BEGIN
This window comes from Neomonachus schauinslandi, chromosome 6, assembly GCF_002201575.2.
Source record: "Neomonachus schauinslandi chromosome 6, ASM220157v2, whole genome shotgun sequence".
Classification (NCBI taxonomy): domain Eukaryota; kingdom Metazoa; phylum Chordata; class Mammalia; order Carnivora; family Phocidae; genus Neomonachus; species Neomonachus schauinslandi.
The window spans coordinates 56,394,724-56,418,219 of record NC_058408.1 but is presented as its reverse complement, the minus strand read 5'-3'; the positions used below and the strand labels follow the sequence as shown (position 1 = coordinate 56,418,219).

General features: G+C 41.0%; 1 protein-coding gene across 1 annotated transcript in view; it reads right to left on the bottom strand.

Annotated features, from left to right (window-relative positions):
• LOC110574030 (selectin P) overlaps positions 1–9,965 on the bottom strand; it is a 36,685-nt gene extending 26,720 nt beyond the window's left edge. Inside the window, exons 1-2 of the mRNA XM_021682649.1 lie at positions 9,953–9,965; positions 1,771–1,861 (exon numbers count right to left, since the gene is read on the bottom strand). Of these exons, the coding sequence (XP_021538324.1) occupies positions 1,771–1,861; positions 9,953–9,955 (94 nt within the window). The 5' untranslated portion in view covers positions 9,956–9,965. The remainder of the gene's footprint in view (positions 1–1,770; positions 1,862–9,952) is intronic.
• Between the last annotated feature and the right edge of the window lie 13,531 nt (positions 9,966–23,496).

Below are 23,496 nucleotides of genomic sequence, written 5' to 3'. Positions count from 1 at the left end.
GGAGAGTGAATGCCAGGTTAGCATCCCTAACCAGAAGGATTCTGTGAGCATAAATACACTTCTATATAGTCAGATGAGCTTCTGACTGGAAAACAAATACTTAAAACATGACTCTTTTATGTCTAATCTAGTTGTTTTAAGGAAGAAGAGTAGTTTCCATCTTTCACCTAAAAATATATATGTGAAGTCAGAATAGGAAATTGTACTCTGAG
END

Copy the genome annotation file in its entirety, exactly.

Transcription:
This window comes from Neomonachus schauinslandi, chromosome 6, assembly GCF_002201575.2.
Source record: "Neomonachus schauinslandi chromosome 6, ASM220157v2, whole genome shotgun sequence".
Classification (NCBI taxonomy): domain Eukaryota; kingdom Metazoa; phylum Chordata; class Mammalia; order Carnivora; family Phocidae; genus Neomonachus; species Neomonachus schauinslandi.
The window spans coordinates 56,394,724-56,418,219 of record NC_058408.1 but is presented as its reverse complement, the minus strand read 5'-3'; the positions used below and the strand labels follow the sequence as shown (position 1 = coordinate 56,418,219).

General features: G+C 41.0%; 1 protein-coding gene across 1 annotated transcript in view; it reads right to left on the bottom strand.

Annotated features, from left to right (window-relative positions):
• LOC110574030 (selectin P) overlaps positions 1–9,965 on the bottom strand; it is a 36,685-nt gene extending 26,720 nt beyond the window's left edge. Inside the window, exons 1-2 of the mRNA XM_021682649.1 lie at positions 9,953–9,965; positions 1,771–1,861 (exon numbers count right to left, since the gene is read on the bottom strand). Of these exons, the coding sequence (XP_021538324.1) occupies positions 1,771–1,861; positions 9,953–9,955 (94 nt within the window). The 5' untranslated portion in view covers positions 9,956–9,965. The remainder of the gene's footprint in view (positions 1–1,770; positions 1,862–9,952) is intronic.
• Between the last annotated feature and the right edge of the window lie 13,531 nt (positions 9,966–23,496).

Below are 23,496 nucleotides of genomic sequence, written 5' to 3'. Positions count from 1 at the left end.
GGAGAGTGAATGCCAGGTTAGCATCCCTAACCAGAAGGATTCTGTGAGCATAAATACACTTCTATATAGTCAGATGAGCTTCTGACTGGAAAACAAATACTTAAAACATGACTCTTTTATGTCTAATCTAGTTGTTTTAAGGAAGAAGAGTAGTTTCCATCTTTCACCTAAAAATATATATGTGAAGTCAGAATAGGAAATTGTACTCTGAG